Updated: Aug 18
Our clients lead busy lives and we appreciate that they sometimes find it hard to take time out to attend to retirement planning. But, as the experience of one client shows, a quick telephone chat with a Reeves advisor can pay dividends.
Peter Jackson has been a Reeves’ clients for three years. Aged 62 and married, he is a former journalist, still a professional writer and has just had his first book published.
"She works part time earning £20,800 a year, with a small contribution to a company pension scheme. I’m employed through my own limited company through which I pay myself a monthly salary which is just below the income tax and national insurance thresholds. Because of Covid and the fact my book has only just been published, the limited company is likely to just break even this year, so there will be no spare cash for pension contributions.
"We do have some cash savings in the bank, but we use those to supplement our monthly income in the years running up to drawing on our pension funds, which we plan to do in a year or two.
However, I did mention to Jack that we also have a stocks and shares ISA with a value of about £25,000. Jack pointed out that this would be better employed by being paid into our pension funds to take advantage of the tax relief.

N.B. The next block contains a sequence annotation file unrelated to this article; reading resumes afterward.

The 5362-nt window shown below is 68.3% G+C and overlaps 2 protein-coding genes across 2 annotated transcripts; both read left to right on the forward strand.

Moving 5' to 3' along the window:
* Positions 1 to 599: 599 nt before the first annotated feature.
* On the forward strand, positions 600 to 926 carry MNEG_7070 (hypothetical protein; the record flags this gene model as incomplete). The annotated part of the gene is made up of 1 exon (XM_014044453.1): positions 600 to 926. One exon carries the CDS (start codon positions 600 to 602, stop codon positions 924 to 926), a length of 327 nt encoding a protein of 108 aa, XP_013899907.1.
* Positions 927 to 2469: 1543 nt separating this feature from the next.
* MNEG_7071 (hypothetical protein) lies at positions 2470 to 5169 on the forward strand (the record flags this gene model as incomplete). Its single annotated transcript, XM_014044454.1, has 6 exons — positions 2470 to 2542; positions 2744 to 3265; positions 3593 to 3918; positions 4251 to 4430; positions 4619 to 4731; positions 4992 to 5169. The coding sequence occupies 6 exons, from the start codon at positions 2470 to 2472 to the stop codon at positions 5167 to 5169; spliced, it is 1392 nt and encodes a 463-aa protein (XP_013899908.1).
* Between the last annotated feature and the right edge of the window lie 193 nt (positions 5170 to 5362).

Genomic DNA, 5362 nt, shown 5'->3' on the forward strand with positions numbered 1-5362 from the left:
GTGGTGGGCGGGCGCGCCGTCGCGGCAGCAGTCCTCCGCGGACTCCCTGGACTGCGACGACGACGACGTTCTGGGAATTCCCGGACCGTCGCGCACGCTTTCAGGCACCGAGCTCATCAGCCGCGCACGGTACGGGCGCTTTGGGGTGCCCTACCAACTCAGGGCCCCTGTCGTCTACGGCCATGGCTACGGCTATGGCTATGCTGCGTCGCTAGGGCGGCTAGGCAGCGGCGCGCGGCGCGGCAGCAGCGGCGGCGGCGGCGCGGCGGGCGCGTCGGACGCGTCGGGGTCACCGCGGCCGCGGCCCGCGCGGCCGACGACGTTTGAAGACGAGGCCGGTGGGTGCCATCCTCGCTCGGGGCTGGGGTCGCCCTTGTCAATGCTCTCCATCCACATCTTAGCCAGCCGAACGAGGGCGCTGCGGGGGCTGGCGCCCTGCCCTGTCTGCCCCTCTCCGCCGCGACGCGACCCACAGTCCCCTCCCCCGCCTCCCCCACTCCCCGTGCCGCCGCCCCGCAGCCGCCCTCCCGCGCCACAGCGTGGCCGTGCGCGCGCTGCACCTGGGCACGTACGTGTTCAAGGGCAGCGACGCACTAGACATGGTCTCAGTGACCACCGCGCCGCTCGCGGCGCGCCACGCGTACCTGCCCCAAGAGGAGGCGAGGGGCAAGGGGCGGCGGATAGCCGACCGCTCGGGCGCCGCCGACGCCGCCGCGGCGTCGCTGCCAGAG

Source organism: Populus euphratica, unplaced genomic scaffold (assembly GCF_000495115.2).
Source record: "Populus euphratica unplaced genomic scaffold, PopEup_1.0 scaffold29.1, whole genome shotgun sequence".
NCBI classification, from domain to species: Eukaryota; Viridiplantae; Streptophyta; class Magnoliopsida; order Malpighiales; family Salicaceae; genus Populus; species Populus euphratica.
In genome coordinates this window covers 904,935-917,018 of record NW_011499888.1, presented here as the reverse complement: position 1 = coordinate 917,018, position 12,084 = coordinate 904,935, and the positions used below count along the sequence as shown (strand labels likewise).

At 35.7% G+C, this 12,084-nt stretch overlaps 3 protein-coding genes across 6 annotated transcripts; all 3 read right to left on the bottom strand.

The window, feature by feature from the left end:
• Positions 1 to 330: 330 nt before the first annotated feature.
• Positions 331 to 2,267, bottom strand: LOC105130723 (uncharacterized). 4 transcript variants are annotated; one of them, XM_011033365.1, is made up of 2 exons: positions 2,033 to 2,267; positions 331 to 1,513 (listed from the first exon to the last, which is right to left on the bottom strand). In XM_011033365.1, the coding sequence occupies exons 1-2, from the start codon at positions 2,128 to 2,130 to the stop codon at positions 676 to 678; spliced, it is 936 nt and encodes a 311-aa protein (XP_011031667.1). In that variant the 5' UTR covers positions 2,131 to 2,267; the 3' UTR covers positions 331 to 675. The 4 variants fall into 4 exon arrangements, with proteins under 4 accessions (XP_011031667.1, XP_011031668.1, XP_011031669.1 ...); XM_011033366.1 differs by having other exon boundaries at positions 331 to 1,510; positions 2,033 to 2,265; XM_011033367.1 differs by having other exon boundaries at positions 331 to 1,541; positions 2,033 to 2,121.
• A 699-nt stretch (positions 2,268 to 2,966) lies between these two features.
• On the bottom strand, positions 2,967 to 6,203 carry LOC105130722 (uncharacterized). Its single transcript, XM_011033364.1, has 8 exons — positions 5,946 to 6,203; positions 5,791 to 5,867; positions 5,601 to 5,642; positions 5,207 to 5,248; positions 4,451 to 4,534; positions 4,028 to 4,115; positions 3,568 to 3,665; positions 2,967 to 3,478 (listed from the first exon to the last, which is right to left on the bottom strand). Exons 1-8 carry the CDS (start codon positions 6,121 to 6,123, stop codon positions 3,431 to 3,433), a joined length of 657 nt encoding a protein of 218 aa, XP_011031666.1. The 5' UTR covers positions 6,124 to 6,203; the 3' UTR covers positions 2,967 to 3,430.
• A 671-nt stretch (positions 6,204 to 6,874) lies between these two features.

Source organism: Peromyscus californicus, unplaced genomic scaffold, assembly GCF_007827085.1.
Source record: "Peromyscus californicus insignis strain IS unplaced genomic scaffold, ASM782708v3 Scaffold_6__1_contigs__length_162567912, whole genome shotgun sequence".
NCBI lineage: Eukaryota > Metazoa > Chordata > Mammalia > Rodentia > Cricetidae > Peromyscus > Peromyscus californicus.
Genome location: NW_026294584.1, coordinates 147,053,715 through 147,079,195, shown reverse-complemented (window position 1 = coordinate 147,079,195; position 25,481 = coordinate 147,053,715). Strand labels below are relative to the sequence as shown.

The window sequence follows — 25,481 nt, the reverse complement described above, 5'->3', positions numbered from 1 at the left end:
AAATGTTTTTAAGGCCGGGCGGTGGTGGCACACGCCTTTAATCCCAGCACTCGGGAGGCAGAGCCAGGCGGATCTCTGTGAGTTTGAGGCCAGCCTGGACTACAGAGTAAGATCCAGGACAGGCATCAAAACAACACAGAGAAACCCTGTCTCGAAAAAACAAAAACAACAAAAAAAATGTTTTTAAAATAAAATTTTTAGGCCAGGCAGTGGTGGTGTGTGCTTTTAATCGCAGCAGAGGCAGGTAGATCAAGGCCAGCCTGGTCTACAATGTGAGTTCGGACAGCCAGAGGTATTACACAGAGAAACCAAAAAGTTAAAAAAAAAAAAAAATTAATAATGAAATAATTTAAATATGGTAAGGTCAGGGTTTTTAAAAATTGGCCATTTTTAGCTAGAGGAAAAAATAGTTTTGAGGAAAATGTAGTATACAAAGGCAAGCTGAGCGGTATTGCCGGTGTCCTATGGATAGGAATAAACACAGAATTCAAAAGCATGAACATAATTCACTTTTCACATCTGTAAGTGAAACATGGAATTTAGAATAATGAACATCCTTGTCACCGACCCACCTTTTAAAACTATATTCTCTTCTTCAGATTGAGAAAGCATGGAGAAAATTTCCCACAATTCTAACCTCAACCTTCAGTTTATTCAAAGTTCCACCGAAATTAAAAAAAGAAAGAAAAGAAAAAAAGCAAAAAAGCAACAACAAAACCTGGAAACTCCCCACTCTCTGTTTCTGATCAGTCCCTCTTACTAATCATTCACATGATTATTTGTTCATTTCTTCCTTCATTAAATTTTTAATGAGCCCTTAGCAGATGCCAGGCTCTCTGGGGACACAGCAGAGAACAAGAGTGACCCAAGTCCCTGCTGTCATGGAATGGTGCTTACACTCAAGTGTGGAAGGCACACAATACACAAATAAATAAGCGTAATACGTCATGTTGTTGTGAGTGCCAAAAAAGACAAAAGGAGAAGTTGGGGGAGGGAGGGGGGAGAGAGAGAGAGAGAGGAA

“So, what I had anticipated would be a humdrum, box-ticking conversation suddenly became something much more significant. As a result of Reeves’ advice, we are cashing in that ISA. We will use it to pay the maximum amount into my pension of £6,864, which will be grossed up with the personal tax relief to £8,589 and Anne will pay in £13,968, which will be grossed up to £17,460. This gives us a total tax relief of £5,208, a bonus from the taxman which goes into our pension pots to grow tax free. It would have taken years to achieve that in growth, even in a well performing ISA.
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Please note that the advice provided to the client in this article was for a specific client circumstance and may not be suitable for your circumstances and objectives. Income from a pension is taxable at your marginal rate whereas income from an ISA is not taxable. This article is for information only and should not be seen as advice or a recommendation to act. Please speak to Reeves before taking any action.